SlideShare offers another place in cyberspace to see and be seen.  An online community for sharing knowledge, Slideshare currently bills itself as “the world’s largest community for sharing presentations and other professional content.”  The content consists of over 15 million uploads including presentations, infographics, documents, videos, PDFs, and webinars.


SlideShare is free and open to search.  Its content can be valuable for competitive intelligence, understanding technology, or learning more about a given topic.  I recently located a detailed description of a competitor’s accounting practices (for a client related research project) and later watched an academic lecture on the knowledge audit process (for my own learning).

Once you’ve entered your search terms and have a list of preliminary results, you can limit by time, format, or language.

There are some pretty well known contributors to SlideShare including Guy Kawasaki, The White House, the United Nations Development Programme, Huffington Post, and Mashable so when you participate in the SlideShare community, you are in good company.


To take full advantage of the social aspects, you need to register and create your own profile.  Then, if you find an interesting individual or organization uploading content to SlideShare, you can follow them  and receive notifications of any new information.  Just click on the contributor’s name.  Then on their profile page click Follow.

Knowledge Management Matters

A knowledge audit can affect the bottom line.

Knowledge management – minimizing the unknowns and knowing what we know – continues to gain attention as organizations seek to wrangle tacit and explicit knowledge within their ranks.  New methods beyond the purely technical solutions are receiving closer scrutiny.

As a co-author of Knowledge Management Practice in Organizations, I recently had the opportunity to participate in a webinar organized by editor Ulla de Stricker.   We gave the presentation to a professional community of practice interested in better management of knowledge and information.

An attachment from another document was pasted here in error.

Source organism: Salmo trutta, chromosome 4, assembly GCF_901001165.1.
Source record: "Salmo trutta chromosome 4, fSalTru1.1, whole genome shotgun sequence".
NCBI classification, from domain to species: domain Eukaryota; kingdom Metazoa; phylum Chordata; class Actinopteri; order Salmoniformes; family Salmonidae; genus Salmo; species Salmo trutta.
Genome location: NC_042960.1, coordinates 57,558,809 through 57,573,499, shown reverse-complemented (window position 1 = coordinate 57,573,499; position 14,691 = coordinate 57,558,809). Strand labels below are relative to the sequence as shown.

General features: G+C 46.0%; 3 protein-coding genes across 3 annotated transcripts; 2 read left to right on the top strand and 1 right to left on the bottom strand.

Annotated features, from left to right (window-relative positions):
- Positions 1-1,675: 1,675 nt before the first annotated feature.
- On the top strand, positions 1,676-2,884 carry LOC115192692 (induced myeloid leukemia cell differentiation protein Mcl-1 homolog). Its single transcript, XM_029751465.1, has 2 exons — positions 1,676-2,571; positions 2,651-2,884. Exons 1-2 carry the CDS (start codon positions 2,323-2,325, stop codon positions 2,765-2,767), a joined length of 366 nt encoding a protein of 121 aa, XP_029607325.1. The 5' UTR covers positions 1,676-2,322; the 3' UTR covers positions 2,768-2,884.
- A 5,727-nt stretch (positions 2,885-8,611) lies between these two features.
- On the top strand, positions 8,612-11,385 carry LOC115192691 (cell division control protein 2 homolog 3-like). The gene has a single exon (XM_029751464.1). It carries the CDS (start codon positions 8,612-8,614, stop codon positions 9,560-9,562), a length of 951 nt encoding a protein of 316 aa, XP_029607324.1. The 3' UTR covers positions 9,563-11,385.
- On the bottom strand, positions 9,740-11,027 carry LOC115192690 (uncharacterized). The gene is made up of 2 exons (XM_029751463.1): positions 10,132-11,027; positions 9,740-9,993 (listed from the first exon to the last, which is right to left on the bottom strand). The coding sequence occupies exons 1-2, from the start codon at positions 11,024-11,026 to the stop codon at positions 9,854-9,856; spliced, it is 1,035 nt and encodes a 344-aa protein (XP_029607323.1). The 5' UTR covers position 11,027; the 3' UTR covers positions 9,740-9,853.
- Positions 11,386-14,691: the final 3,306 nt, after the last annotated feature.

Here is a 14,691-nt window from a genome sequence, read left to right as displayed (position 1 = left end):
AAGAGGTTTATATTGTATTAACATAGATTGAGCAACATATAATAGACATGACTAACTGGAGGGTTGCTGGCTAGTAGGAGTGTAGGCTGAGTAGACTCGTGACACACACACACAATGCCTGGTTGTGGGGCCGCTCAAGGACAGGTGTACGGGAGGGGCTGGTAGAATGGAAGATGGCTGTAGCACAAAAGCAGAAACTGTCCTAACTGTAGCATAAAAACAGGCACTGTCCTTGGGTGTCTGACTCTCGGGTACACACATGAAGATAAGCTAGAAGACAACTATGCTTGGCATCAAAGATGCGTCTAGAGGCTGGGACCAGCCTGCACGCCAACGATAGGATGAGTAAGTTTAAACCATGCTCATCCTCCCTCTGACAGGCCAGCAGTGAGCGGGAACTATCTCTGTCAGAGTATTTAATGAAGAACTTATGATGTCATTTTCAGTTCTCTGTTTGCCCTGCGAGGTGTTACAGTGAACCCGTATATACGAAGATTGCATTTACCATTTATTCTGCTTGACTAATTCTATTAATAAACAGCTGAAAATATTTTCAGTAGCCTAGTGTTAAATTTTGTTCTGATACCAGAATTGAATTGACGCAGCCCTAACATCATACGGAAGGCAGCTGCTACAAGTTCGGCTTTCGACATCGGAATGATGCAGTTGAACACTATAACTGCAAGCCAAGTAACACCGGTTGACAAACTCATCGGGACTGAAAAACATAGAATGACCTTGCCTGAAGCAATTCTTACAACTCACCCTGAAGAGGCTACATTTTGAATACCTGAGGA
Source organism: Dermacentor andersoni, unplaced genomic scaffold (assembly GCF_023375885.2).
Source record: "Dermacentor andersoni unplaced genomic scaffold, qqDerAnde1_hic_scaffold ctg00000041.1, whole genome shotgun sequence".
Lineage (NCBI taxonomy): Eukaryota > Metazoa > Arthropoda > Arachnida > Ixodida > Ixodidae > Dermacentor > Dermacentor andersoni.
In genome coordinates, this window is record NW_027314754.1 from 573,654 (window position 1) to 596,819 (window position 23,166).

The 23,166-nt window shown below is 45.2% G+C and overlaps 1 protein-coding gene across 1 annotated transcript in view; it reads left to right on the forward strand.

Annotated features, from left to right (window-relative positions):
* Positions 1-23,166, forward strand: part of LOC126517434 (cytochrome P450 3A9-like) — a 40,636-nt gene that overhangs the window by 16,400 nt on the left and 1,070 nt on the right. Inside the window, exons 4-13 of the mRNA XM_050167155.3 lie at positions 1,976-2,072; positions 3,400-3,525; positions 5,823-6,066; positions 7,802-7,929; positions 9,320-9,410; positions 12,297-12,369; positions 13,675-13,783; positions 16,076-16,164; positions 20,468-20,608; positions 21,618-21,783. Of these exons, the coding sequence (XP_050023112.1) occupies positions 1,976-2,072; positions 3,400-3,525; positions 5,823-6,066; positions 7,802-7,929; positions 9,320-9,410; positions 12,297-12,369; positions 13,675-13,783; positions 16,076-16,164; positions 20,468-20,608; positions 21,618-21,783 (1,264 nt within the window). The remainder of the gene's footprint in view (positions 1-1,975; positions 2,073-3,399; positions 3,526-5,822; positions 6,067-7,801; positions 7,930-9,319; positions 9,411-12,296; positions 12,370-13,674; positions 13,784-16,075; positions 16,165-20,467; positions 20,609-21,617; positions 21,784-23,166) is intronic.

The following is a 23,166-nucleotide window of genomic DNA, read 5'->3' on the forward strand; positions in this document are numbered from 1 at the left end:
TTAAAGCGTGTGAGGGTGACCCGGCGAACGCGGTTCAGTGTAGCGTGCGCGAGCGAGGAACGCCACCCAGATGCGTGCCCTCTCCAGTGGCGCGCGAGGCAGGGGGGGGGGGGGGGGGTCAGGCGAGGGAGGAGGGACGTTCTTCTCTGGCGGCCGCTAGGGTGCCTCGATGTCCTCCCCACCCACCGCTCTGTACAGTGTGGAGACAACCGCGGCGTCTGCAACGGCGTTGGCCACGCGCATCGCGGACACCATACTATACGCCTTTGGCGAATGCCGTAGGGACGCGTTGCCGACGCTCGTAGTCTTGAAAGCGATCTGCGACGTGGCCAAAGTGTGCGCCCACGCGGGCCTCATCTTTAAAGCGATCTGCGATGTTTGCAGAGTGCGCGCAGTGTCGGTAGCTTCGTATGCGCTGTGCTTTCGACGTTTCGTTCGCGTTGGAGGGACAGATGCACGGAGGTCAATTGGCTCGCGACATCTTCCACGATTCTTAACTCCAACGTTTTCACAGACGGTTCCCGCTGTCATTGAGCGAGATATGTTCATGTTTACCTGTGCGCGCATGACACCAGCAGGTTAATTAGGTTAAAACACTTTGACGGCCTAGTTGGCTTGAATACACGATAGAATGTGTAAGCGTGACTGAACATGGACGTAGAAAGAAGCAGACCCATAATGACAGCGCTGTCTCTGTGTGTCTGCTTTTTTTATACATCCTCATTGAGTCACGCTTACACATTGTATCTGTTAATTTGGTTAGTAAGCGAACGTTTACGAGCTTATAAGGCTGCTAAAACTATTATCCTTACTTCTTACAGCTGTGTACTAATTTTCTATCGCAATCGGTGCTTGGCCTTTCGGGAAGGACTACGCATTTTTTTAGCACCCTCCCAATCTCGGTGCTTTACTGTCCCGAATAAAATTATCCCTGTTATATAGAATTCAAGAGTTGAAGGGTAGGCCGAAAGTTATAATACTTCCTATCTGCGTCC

During my portion of the program I had the opportunity to discuss how a knowledge audit can benefit the organization’s bottom line.  A knowledge audit requires a commitment of time and money to collect meaningful data and develop useful insights.  The results, however, support strategic plans, establish spending priorities, advance organizational goals, and identify workable solutions to barriers affecting knowledge acquisition and sharing.  Whether the organization has eight members or 8,000 knowledge management matters.

The slides are available on SlideShare.

I Know It’s Here Somewhere: 5 Tools to Help You Organize Information

It’s the new year.  Time to get organized.  Citations (aka references) illustrate one type of information that serves us best when organized and managed. Researchers and students often need to collect and store a body of literature related to their area of interest, but they are not the only ones.  Knowledge workers across the board seek to keep abreast of what’s happening in their field or maintain a library of references that inform their work.

Enter the citation manager.

EndNoteRefWorksMendeleyZotero, and Flow are five tools for organizing libraries of literature.  EndNote and RefWorks are subscription or fee-based, and since they are fairly widely known, we’re going to look more closely at the remaining three products.  All are free or have a free version.

logo-mendeleyDownload Mendeley to your desktop and/or mobile device for free, add PDFs if you have them, and you’re ready to collaborate, annotate, cite, and organize.  Mendeley lets you search across the full text of all your papers and offers 2GB of online storage.  In addition, you can generate bibliographies and share with your network.